Philippine Senate: Drug Lord Coronavirus ‘Deaths’ May Be Elaborate Escapes

Filipino inmates wait to return to their cells as they performed with the Bureau of Corrections Orchestra and Chorale inside the social hall of the New Bilibid Prison maximum security compound in suburban Muntinlupa, south of Manila, Philippines on Tuesday June 15, 2010. Organizers said the program hopes to highlight …
Aaron Favila/AP Photo

The Philippine Senate has called for an investigation into the reported deaths of at least nine high-profile prison inmates, including drug lords, amid claims their deaths — allegedly due to coronavirus — were faked so they could escape custody, the Philippine Star reported on Tuesday.

A spokesperson for the Philippine Bureau of Corrections told the Philippines’ GMA News on Monday that 19 inmates of the maximum-security New Bilibid Prison (NBP) had recently been reported dead from coronavirus. Several of the inmates reported dead were leaders of drug cartels, including the prison’s top drug lord, Jaybee Sebastian, 40, a star witness against detained Sen. Leila De Lima.

“Due to unclear, inaccurate, and unverified reports, speculations are now being made as to whether or not these NBP inmates actually died due to COVID-19 [Chinese coronavirus],” Philippine Senate President Vicente Sotto III said in a resolution filed on Monday requesting an inquiry into the deaths.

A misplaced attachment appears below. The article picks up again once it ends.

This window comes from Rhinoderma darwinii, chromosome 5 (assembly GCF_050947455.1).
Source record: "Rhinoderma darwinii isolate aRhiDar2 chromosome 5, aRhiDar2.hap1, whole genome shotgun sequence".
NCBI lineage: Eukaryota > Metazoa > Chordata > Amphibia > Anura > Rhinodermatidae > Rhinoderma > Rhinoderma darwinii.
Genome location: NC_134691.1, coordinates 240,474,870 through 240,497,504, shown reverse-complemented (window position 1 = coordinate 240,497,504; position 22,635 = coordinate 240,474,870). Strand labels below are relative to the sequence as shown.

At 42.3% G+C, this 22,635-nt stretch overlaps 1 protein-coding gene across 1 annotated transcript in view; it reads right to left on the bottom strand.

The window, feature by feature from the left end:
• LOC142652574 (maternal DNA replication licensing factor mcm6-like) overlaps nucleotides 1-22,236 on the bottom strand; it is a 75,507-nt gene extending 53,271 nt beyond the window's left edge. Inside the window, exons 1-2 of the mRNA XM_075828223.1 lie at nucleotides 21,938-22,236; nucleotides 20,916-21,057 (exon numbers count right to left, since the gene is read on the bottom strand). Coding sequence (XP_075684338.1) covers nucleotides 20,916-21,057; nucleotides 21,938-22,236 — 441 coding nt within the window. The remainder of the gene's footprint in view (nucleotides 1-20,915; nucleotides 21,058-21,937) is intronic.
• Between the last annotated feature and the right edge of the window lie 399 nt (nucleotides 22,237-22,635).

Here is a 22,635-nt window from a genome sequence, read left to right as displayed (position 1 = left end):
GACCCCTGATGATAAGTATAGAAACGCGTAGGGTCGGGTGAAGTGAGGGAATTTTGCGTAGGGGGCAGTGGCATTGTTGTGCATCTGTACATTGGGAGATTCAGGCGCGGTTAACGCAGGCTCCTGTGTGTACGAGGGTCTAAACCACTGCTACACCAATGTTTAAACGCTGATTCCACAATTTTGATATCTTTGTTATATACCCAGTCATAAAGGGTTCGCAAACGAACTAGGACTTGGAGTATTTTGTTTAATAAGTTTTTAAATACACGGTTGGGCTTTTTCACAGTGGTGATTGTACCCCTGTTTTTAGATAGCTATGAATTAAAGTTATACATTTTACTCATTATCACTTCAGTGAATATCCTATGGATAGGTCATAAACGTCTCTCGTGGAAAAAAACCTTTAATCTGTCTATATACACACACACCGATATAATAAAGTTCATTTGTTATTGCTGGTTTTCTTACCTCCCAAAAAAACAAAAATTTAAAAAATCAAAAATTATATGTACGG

Sotto “cited reports that no autopsies were conducted on the bodies, and these were cremated without being removed from body bags,” the Philippine Star reported.

The unusual circumstances surrounding the deaths have caused allegations of foul play to circulate on Philippine social media in recent days. The NBP has previously been the subject of “numerous scandals in which powerful prisoners, with the help of corrupt officials, continue to run crime syndicates from jail,” the South China Morning Post noted on Monday.

On Sunday, CNN Philippines claimed to have obtained Sebastian’s death certificate which, it said, “showed that the New Bilibid Prison inmate suffered acute myocardial infarction or heart attack, with the viral disease [Chinese coronavirus] listed as a significant condition contributing to his death.” The news outlet added that Sebastian’s remains were cremated “immediately” on the same day that he died.

A convicted drug lord and kidnapper, Sebastian testified in a 2016 congressional hearing that “as a high-profile prisoner at New Bilibid he had been asked to give at least 70 million pesos [about $1.4 million] to De Lima — who was the justice secretary at the time — to help fund her campaign to run for the senate,” the SCMP noted.

De Lima won the 2016 election, but a court ordered her arrest in 2017 and she has been jailed without bail since then as her trial plays out. De Lima has repeatedly denied the allegations that her senate election was funded by drug cartels.


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